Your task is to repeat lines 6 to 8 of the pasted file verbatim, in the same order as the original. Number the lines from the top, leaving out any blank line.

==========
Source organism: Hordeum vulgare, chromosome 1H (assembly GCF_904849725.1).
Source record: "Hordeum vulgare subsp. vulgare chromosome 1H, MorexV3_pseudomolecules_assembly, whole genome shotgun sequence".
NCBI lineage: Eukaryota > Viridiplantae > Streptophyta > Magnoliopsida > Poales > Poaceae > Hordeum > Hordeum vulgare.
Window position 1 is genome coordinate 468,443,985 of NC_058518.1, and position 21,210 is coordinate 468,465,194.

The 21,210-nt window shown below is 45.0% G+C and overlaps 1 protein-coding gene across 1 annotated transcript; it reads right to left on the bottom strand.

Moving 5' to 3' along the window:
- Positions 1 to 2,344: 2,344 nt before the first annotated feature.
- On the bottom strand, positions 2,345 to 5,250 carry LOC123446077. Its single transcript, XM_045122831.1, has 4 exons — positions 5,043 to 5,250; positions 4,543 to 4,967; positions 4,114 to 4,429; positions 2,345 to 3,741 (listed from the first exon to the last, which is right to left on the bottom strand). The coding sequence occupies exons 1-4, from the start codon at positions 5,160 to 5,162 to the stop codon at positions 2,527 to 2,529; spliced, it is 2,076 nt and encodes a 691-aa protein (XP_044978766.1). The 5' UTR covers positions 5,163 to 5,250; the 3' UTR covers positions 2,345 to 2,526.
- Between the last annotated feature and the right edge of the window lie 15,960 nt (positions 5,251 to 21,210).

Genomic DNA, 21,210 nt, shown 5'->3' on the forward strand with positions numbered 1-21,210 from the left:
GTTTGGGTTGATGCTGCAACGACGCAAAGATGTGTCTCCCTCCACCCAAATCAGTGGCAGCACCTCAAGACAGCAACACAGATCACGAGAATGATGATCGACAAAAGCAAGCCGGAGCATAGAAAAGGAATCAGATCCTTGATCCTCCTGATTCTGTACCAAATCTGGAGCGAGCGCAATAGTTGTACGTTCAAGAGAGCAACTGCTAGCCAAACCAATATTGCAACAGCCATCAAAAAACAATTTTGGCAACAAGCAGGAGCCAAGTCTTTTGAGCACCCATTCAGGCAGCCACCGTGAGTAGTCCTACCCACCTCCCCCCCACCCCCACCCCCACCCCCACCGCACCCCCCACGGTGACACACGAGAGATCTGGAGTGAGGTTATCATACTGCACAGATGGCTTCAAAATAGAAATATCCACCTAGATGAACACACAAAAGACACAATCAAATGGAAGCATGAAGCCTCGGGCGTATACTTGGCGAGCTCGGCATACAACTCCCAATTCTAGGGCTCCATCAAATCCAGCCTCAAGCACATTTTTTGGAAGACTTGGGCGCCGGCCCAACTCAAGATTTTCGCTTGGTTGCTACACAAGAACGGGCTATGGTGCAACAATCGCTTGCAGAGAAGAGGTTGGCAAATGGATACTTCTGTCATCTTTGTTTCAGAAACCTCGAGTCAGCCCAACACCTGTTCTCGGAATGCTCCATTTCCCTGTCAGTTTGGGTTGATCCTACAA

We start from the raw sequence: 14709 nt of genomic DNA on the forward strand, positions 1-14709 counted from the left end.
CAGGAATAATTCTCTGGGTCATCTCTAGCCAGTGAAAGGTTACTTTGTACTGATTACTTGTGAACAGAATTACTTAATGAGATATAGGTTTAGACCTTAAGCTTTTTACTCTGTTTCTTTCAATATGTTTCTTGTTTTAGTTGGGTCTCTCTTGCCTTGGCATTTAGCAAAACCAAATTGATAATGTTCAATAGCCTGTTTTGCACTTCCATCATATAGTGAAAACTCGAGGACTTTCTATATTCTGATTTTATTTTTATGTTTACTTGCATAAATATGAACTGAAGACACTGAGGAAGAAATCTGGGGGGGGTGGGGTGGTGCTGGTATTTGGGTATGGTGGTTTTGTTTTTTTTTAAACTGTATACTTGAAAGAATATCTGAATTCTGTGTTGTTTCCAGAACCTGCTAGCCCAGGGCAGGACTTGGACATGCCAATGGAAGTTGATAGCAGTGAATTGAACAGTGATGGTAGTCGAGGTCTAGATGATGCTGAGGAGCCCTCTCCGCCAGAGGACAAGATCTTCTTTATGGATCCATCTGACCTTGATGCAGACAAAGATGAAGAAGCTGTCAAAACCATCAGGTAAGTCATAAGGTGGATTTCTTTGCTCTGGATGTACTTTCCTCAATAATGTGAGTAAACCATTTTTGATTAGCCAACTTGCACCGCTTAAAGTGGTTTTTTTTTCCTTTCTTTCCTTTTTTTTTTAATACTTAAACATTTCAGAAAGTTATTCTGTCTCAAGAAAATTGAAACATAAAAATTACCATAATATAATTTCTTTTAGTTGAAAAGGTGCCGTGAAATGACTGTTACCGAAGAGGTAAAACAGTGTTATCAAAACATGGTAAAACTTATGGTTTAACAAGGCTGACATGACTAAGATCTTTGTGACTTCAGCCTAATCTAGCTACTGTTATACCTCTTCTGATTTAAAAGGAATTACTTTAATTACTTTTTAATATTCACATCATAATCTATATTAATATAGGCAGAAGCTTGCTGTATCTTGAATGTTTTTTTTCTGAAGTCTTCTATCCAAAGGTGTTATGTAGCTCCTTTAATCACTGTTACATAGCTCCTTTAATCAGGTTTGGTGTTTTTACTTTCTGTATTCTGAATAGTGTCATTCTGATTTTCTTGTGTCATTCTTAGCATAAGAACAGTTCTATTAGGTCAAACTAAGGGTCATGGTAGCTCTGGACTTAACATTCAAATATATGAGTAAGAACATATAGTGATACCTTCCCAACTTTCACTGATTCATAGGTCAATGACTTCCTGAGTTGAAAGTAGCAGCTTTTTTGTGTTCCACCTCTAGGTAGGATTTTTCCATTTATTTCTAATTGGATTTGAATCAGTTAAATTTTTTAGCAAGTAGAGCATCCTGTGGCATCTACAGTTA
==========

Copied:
Moving 5' to 3' along the window:
- Positions 1 to 2,344: 2,344 nt before the first annotated feature.
- On the bottom strand, positions 2,345 to 5,250 carry LOC123446077. Its single transcript, XM_045122831.1, has 4 exons — positions 5,043 to 5,250; positions 4,543 to 4,967; positions 4,114 to 4,429; positions 2,345 to 3,741 (listed from the first exon to the last, which is right to left on the bottom strand). The coding sequence occupies exons 1-4, from the start codon at positions 5,160 to 5,162 to the stop codon at positions 2,527 to 2,529; spliced, it is 2,076 nt and encodes a 691-aa protein (XP_044978766.1). The 5' UTR covers positions 5,163 to 5,250; the 3' UTR covers positions 2,345 to 2,526.